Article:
10. Taylor Mays S USCCFB: Notre Dame vs USC NOV 29 Mays will put on a show, we know that for certain, but will anyone care? We know he’s fast. We know he’s strong. We know he can jump out of the gym. Expectations for Mays’ performance are so high that will be almost impossible to live up to the hype. Even if he does, there are enough skeptics out there that it may not help his stock. Unless Al Davis grabs him in the top 10 that is…

9. Jared Odrick DT Penn State For an interior lineman, Odrick is a chiseled athlete. Unlike most tackles, Odrick isn’t carrying around too much excess weight; he’s 300 pounds of muscle. He should be one of the faster interior linemen in Indy and should also show off some impressive strength. His blend of strength and athleticism make him a perfect fit at defensive end in a 3-4 scheme.

8. Everson Griffen DE USC Griffen is overshadowed by the elite athletes at the defensive end position (Pierre-Paul, Dunlap, Morgan, etc) but he’s no stiff. At 6’3″ and roughly 280 pounds, Griffen could open some eyes if he runs in the 4.6 range in the 40. It’s tough to call anyone from USC “underrated” but Griffen may be just that. He’s more athletic that he gets credit for, and should prove that at the combine.

7. Mike Iupati OG Idaho Iupati may not be the most athletic player in Indy, but his brute strength is sure to catch the eye of scouts. He’s already solidified his place in the 1st round, but his performance on the bench press may further improve his stock. Teams that are looking for a power run blocker will keep a close eye on him all week.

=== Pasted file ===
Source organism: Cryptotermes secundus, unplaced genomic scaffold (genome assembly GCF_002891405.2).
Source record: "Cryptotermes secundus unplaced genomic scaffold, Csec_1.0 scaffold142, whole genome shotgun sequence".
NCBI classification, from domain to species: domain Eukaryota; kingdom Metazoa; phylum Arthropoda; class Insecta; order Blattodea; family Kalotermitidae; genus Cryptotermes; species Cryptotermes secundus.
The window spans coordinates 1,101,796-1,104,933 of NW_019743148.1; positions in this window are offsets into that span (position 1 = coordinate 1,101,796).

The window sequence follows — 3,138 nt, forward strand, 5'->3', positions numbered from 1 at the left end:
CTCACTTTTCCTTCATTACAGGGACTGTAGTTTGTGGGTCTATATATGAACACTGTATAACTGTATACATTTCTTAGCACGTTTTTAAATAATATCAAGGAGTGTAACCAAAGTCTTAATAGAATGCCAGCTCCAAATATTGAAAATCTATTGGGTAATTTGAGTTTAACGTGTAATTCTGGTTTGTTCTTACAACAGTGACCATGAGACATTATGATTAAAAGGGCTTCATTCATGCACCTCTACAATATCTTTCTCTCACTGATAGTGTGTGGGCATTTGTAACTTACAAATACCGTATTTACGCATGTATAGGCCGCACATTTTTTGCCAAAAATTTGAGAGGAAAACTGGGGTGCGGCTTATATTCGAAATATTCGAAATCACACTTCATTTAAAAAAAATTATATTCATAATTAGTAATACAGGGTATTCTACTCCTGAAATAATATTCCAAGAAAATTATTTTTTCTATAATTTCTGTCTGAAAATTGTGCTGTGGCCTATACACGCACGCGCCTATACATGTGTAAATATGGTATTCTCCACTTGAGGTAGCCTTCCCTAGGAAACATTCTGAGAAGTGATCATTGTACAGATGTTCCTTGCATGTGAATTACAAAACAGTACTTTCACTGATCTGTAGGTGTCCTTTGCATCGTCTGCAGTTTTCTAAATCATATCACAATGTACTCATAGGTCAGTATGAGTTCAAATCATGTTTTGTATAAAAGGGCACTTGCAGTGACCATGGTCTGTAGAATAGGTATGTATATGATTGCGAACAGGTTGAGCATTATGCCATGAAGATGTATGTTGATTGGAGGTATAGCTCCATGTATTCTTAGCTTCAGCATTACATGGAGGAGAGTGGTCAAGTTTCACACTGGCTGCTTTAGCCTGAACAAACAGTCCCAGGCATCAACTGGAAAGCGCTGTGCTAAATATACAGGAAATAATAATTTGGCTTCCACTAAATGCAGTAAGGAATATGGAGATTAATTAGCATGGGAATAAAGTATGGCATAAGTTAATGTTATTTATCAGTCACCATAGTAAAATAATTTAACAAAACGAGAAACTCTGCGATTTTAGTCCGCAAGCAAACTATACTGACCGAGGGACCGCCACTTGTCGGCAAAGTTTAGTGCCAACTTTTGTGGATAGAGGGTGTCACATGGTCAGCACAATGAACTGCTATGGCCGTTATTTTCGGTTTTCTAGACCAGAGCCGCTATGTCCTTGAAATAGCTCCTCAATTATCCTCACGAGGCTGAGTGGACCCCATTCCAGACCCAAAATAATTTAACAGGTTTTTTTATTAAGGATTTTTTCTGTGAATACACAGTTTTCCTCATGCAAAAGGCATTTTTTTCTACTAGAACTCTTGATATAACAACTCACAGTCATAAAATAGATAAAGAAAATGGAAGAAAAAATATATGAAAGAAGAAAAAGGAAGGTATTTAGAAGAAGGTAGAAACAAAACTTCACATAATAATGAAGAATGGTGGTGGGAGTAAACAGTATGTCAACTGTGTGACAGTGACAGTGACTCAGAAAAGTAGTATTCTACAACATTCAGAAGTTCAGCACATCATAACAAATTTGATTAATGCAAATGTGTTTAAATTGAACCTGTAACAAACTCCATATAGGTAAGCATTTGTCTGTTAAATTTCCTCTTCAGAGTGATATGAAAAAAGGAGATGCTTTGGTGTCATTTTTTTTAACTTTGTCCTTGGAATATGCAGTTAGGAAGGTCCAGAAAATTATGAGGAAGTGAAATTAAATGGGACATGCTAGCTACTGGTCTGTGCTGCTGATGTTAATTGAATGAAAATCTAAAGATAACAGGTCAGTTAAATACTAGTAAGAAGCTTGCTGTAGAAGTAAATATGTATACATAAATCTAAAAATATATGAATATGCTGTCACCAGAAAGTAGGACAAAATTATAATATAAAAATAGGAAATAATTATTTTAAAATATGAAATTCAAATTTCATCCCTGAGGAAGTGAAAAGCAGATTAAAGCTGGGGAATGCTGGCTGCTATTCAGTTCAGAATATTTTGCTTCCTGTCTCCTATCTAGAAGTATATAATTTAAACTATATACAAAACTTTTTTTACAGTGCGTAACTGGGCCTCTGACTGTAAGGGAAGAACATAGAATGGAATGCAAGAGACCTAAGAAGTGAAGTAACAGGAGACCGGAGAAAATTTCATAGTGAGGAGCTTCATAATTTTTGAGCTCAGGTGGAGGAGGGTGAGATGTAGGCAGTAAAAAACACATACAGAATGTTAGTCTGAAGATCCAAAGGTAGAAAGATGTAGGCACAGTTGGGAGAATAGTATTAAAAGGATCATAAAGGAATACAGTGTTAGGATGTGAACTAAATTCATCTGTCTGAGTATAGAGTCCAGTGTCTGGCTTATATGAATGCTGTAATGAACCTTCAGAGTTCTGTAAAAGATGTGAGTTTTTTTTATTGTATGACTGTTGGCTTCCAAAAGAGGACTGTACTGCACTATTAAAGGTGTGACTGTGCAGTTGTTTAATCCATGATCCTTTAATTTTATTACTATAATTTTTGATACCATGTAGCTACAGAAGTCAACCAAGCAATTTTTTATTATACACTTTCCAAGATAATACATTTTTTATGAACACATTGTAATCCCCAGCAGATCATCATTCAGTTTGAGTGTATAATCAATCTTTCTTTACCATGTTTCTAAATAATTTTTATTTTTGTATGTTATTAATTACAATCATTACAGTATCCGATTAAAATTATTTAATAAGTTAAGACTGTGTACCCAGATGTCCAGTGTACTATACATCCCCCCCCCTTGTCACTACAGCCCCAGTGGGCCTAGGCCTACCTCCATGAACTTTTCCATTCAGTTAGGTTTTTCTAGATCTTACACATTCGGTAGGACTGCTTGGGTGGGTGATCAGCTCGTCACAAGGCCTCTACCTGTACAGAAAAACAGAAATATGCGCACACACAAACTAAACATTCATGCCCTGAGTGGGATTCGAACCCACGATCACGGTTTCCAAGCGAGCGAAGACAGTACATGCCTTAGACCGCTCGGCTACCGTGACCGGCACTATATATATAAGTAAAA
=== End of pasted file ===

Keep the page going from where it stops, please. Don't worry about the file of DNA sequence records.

Ole Misss Dexter McCluster in the AT&T Cotton Bowl6. Dexter McCluster RB/WR Mississippi
All eyes will be on McCluster when he lines up for the 40-yard dash. He’s expected to run in the 4.3 range, and it could crack the 4.2 barrier. He’ll likely do some drills as a receiver and a running back, giving him ample opportunities to impress teams with his versatility.

5. Aaron Hernandez TE Florida
Hernandez doesn’t have the height of an elite tight end (he’s only 6’2″) but he may be the most athletic player at the position to enter the draft since Vernon Davis. He has the skills of an over-sized receiver and should be one of the standouts at Indy – especially if Jermaine Gresham and Rob Gronkowski are unable to work out.

4. Austen Lane DE Murray State
A little-known defensive end from Murray State could be the star of the combine. At 6’6″, 267 pounds he clearly has the size to take his game to the next level. What scouts want to see, however, is how he stacks up athletically with the premiere prospects. With an impressive performance, he could skyrocket up the draft boards.

3. Chad Jones S LSU
In any other year we’d be talking about Jones as the premiere athlete at the safety position. He’s overshadowed by Taylor Mays, but don’t sleep on Jones. He is every bit as physically gifted as Mays and many believe he may be a better all-round football player. If he matches Mays’ workout numbers, Jones could make a run at being the second safety off the board.

2. Jared Veldheer OT Hillsdale
Teams are always looking for a sleeper to step up and show he has the athleticism to play left tackle in the pros. This year Jared Veldheer could be the beneficiary of the NFL’s obsession with left tackles. Much like Sebastian Vollmer climbed from unknown to 2nd-round pick in 2009, Veldheer could do the same with an impressive workout this week.

1. Jason Pierre-Paul DE South Florida
Last year at this time Pierre-Paul hadn’t even set foot on a D-I football field. Now he’s a potential top-10 pick. He’s as raw as the come, but has the pure athleticism to make scouts drool. He should easily rank among the top defensive linemen in every drill at the combine.

Posted on by Ryan McCrystal in 2010 NFL Draft 4 Comments